Science in Christian Perspective


Environmental Awareness

Phil Schafran, Guest Editor

From: PSCF 47 (June 1995): 79.

Perspectives on Science and Christian Faith is providing a needed forum for the ongoing environmental discussion among evangelicals. Articles in recent months have included those that are strictly scientific and those that are purely theological. It is encouraging to see both perspectives make their distinctive contributions.

As a biblical theologian, I am encouraged by recent efforts to develop an independent biblical theology of creation which breaks away from its subordination to a theology of human salvation. The first is the 1994 Fortress Press publication, From Creation to New Creation: Old Testament Perspectives, by Bernhard W. Anderson. This book is a collection of Anderson's work over the last forty years. Anderson has spent much of his career interpreting Old Testament "creation" texts during a period when these same texts were neglected by Old Testament theologians. This neglect was due to the influence of Gerhard von Rad who made creation theology the servant of salvation history (human salvation). The contemporary ecological context has brought the work of Anderson to an important position. Anderson combines a sensitive reading of Old Testament and ancient Near Eastern texts with a contemporary awareness and application of these texts. The result is a biblical theology of creation which stands independently as a legitimate pursuit in its own right.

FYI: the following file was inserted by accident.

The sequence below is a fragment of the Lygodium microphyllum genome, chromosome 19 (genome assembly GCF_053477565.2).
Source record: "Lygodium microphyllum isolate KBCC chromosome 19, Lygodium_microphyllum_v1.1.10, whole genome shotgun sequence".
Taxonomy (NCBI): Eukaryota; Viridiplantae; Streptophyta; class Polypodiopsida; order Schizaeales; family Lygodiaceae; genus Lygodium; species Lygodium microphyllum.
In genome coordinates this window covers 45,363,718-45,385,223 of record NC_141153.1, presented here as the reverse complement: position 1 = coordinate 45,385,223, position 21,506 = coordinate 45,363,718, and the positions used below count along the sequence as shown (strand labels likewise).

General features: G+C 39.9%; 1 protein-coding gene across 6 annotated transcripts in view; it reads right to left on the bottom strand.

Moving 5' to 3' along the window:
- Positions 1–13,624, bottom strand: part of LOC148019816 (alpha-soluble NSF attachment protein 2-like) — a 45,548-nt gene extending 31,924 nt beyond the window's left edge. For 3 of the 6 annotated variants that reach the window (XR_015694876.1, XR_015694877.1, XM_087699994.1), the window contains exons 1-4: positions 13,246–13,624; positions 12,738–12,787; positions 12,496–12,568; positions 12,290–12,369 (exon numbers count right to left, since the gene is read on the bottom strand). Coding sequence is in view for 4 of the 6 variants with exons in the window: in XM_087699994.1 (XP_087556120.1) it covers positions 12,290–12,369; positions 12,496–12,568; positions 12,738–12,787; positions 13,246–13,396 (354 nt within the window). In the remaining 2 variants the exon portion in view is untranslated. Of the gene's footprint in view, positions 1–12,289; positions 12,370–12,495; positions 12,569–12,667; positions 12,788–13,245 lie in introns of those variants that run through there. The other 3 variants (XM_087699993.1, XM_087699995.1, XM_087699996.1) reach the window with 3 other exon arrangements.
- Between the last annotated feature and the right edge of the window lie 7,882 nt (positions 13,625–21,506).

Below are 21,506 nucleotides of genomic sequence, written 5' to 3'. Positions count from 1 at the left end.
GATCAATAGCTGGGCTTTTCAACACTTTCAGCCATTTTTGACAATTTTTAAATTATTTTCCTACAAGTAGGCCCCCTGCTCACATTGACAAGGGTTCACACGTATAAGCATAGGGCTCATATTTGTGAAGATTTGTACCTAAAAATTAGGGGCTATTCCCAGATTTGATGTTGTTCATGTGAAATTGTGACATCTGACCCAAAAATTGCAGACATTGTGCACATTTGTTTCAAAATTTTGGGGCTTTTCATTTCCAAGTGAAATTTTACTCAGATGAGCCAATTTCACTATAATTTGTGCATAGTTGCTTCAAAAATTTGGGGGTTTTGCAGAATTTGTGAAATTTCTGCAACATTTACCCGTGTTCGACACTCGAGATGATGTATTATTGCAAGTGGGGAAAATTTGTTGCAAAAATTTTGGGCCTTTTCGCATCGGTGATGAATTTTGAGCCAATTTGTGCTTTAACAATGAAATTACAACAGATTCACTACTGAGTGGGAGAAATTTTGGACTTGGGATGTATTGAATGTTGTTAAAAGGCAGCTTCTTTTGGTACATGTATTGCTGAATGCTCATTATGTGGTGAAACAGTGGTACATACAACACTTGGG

The second is the 1994 Hendricksen Publisher's Creator and Creation: Nature in the Worldview of Ancient Israel, by Ronald A. Simkins. Simkins combines the disciplines of Old Testament theology, cultural anthropology, sociology, and the history and archaeology of ancient Israel to construct a model of human-environmental relations. Simkins uses a values orientation model to investigate and systematize the ancient Israelites' values toward the natural world. Drawing upon the world view of Israel within her ancient Near Eastern context, Simkins maintains that Israel had three solutions to the human/nature relationship: (1) subjugation to nature, (2) harmony with nature, and (3) mastery over nature. The second solution was generally chosen in Israel while the other two solutions were chosen under special circumstances or by certain subgroups within the culture. Israel's preferred choice was directly related to its values orientation preferences. This is in contrast to Westerners who prefer the mastery over nature solution. Simkins fresh approach to Israel's texts, world view, and values contributes toward a new understanding of ecology in ancient Israel.

These works are indications that environmental awareness is increasing among biblical theologians and that the awareness has vitality. This coupled with the Evangelical Declaration are reasons to be encouraged.

My hope is that the discussion will continue and that the ASA and PSCF will be at the forefront of it.